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For over two decades, economists and political scientists have cited Japan to show just how effective a strong, well-designed industrial policy can be. Chalmers Johnson, president of the Japan Policy Research Institute, ably represented this point of view in his 1982 book MITI and the Japanese Miracle: The Growth of Industrial Policy, writing that “Japan’s postwar economic triumph-that is, the unprecedented economic growth that has made Japan the second most productive open economy that has ever existed-is the best example of a state-guided market system currently available.”

But more recently the Japanese system has also met with a fair amount of criticism, and in Divided Sun, Scott Callon, the chief market strategist of Bankers Trust Asia Securities in Tokyo, weighs in on that side of the argument. He notes that in the case of Japan, government’s ability to combine cooperation with competition has seriously disintegrated-that in fact the process of disintegration was already under way when glowing assessments like Johnson’s appeared. “The elaborate structures to promote cooperation that appear in Japanese high-tech consortia are often nothing but a public show: seemingly cooperative institutions mask an underlying reality of fierce competition and conflict,” he says. And the evidence he uses to support this charge comes from four different Ministry of International Trade and Industry (MITI) case studies extending from 1975 to the present time: the Supercomputer Consortium; the VLSI (Very Large-Scale Integrated Circuits) Consortium, which concerns itself with advanced semiconductor technologies; the Fifth Generation Consortium, which is designed to make artificial intelligence breakthroughs; and TRON (The Realtime Operating System Nucleus), an ambitious bid to revolutionize personal computers.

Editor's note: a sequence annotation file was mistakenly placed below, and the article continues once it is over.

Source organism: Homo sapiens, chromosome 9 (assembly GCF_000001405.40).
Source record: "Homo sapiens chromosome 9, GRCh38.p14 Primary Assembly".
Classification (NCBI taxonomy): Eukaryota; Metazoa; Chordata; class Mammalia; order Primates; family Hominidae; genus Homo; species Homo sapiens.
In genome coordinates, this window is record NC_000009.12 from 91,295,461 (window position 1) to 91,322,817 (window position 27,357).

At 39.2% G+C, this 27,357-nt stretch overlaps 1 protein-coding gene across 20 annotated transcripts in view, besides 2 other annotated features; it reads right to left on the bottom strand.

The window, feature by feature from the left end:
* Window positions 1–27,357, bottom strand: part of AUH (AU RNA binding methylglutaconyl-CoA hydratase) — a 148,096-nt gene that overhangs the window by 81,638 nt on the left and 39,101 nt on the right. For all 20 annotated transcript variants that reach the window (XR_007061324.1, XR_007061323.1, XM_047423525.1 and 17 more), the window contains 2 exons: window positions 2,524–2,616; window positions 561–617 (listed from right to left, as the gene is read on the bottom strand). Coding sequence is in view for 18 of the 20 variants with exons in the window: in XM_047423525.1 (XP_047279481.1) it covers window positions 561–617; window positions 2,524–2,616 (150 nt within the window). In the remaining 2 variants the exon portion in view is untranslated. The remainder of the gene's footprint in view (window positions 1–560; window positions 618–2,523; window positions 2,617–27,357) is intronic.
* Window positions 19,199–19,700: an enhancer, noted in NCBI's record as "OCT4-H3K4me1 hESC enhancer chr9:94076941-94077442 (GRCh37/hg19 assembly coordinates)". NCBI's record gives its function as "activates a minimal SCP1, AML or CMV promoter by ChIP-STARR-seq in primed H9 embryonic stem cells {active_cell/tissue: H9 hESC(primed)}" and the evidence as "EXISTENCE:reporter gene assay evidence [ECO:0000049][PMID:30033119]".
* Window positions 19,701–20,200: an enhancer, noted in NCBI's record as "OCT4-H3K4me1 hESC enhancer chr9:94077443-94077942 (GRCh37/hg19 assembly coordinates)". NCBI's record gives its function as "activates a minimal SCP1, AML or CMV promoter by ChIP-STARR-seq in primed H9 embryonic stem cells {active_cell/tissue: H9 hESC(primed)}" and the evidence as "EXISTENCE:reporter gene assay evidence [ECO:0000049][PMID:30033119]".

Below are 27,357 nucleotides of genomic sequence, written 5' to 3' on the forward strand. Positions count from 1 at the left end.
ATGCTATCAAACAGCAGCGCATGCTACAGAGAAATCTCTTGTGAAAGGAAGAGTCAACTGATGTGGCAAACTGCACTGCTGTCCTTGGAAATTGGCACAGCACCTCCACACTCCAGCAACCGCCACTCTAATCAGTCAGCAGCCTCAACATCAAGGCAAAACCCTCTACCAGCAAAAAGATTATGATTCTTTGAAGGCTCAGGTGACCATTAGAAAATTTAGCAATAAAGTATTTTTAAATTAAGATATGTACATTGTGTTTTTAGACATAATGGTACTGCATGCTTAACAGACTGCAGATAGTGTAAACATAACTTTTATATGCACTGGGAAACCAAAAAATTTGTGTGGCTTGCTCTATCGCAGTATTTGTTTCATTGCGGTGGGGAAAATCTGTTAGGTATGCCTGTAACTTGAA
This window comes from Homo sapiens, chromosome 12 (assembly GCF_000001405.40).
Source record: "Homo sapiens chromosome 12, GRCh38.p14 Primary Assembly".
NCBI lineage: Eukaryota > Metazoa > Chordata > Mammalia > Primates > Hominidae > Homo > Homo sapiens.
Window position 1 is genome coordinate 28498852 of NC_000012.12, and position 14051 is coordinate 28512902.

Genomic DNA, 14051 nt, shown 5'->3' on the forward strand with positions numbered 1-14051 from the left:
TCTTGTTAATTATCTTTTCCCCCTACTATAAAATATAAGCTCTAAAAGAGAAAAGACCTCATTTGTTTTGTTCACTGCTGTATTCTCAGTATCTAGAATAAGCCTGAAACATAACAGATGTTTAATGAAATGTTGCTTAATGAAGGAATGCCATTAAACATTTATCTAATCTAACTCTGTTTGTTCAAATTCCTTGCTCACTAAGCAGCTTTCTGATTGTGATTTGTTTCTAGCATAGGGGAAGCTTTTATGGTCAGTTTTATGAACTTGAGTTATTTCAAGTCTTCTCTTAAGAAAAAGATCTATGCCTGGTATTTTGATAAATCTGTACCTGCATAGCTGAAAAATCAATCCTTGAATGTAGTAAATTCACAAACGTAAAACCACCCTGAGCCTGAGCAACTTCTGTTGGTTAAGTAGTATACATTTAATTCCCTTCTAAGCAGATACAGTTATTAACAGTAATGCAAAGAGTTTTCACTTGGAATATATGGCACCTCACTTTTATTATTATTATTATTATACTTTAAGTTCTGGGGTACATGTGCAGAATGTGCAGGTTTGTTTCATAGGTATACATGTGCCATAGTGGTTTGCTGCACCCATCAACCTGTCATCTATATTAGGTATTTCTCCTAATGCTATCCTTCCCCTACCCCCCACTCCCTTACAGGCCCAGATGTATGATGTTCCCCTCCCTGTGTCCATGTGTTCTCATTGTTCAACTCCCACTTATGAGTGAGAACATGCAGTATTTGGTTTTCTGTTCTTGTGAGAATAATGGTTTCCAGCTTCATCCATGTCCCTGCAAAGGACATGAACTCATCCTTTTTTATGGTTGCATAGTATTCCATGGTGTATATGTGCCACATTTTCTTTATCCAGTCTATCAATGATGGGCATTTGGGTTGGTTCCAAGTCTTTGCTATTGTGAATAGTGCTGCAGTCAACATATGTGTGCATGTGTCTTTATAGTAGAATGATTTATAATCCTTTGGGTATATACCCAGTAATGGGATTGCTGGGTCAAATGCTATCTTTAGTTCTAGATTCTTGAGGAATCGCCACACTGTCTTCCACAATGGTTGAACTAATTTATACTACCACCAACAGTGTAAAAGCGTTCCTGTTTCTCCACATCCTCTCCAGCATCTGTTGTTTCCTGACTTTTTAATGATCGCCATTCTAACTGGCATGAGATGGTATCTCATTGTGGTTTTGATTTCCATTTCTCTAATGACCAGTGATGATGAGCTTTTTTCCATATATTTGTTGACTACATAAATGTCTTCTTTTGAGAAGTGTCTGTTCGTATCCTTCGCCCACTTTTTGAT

Callon concludes that cooperation absolutely cannot be forced upon companies that compete in the industrial sector. One of the most vivid demonstrations of what can happen if it is occurred when engineers from NEC and Hitachi came to a Fujitsu research facility to work together on the MITI Supercomputer Consortium, he reports. The NEC and Hitachi engineers found that they were forbidden to use the bus that connects the research facility with the train station lest they overhear important Fujitsu trade secrets. For similar reasons, they were instructed to stay in their respective rooms, unless they had to go to the bathroom. More significantly, the high degree of cooperation the project required meant that Fujitsu had to provide detailed, highly proprietary information on an existing product to NEC and Hitachi, which was something “it ultimately could not bring itself to do.”

The author points out, furthermore, that when cooperation does work for companies in a MITI-sponsored consortium, it is because competition among them is not a major difficulty anyway. Of all the high-tech case studies in Divided Sun, the VLSI Consortium is arguably the only one that can be considered even a partial success, and the main reason for this, he says, is that MITI provided the Japanese firms in it with large-scale financial subsidies at a time when they were in a financial crisis and faced increased technological competition from IBM. Under the circumstances, the companies were willing to overlook their corporate differences and work together. Such a situation is unlikely to occur today: ever since the 1980s, when Japan became a leading technology-driven economy on par with the United States, it has been clear to Japanese high-tech firms that their biggest competitors are one another.

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